Tips to Combat Grass Tetany
Grass tetany is a metabolic disease involving magnesium deficiency that usually occurs in ruminant livestock after grazing on pastures of rapidly growing grass, especially during spring season.
Symptoms of Grass Tetany
Progressive symptoms include cows grazing away from the herd, irritability, constant muscle twitching, cows collapsing, head thrown back, and coma, followed by death eventually.
Causes of Grass Tetany
The condition usually results from hypomagnesemia (low magnesium concentration in blood). This usually happens when there is a low magnesium intake, low magnesium absorption, abnormally low retention of magnesium or a combination of all of above. High potassium and nitrogen (protein) levels in spring grasses will also affect the magnesium availability to the cows. It is a challenge to use forage test to identify the risk of grass tetany due to the rapid change of spring pastures.
The cows are at their greatest risk of grass tetany in spring season. This is especially true when the skies are cloudy and soils are cool. Risk are further increased with highly fertilised, permanent cool-season pastures or annual seeded grasses like wheat or ryegrass. In general, the older lactating cows face higher risk of grass tetany compared to younger cows.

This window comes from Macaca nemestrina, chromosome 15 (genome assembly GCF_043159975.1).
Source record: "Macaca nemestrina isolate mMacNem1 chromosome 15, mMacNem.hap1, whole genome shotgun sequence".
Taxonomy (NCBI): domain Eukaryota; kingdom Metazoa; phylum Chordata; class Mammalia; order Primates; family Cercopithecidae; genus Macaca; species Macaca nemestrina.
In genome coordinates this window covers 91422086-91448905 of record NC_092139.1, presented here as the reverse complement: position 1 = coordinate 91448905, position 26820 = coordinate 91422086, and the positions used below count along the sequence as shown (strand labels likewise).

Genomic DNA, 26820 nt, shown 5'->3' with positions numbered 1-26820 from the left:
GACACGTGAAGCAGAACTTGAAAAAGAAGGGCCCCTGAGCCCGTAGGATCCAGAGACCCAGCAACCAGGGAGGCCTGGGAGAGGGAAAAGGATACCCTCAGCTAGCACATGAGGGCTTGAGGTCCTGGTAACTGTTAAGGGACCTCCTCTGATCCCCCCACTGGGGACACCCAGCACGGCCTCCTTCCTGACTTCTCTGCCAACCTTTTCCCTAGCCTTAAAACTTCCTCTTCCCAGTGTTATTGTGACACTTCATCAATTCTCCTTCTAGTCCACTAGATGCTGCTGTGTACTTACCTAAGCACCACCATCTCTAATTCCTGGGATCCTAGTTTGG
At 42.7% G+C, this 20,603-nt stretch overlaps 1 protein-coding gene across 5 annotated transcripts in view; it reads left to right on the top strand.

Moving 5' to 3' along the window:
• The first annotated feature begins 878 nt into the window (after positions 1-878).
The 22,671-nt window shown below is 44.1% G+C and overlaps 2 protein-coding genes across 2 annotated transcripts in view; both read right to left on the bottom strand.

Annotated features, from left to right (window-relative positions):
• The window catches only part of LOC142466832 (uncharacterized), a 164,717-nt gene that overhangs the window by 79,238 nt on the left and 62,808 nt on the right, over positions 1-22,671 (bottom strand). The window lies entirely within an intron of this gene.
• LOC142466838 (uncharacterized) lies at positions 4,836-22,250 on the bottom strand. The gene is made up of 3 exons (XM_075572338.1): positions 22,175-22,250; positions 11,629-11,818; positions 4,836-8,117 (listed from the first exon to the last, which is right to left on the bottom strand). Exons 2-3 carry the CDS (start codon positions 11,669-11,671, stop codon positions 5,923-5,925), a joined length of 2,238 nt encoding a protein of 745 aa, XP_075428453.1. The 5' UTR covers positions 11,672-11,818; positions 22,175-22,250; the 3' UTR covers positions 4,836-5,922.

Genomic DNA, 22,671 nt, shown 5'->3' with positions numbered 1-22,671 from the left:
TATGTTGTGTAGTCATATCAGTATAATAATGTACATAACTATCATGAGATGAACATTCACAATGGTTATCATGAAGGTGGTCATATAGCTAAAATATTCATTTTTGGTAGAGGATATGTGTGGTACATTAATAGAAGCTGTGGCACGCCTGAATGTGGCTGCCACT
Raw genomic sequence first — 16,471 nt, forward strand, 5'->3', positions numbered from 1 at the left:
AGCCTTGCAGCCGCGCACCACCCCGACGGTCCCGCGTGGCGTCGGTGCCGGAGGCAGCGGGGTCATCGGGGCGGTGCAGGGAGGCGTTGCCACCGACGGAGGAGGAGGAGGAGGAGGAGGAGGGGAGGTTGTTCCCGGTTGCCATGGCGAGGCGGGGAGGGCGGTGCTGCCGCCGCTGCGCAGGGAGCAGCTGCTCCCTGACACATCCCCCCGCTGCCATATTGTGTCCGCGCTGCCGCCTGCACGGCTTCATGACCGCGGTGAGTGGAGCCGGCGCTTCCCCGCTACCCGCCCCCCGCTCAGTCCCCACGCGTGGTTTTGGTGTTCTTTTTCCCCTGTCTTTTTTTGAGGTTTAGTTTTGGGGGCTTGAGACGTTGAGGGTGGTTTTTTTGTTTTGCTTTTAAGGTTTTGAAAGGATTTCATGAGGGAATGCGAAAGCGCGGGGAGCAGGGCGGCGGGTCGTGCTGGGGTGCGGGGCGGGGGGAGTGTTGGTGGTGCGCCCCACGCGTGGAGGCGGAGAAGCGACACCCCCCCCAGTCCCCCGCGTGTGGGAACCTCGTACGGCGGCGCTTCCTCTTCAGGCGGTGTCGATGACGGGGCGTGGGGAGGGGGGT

With that being said, grass tetany is preventable. Here are some of our proposed solutions.
Prevention of Grass Tetany
The first thing to do is to feed the cows with magnesium supplement which will help combat the magnesium deficiencies associated with lush spring grass. It is highly recommended to offer the cows mineral supplements 2 - 3 weeks before they are first exposed to lush grass to achieve consistent intake of mineral supplements before the time of highest risk. Continue feeding for 60 days after the first sign of grass growth.
Another way to prevent grass tetany is grazing less susceptible young cows on the highest risk pastures while holding the older and more matured lactating cows off pastures until they are at least 4 - 6 inches tall.
If you wait until the cows shows symptoms of grass tetany, it may be too late to save them. It is best to prevent grass tetany in the first place..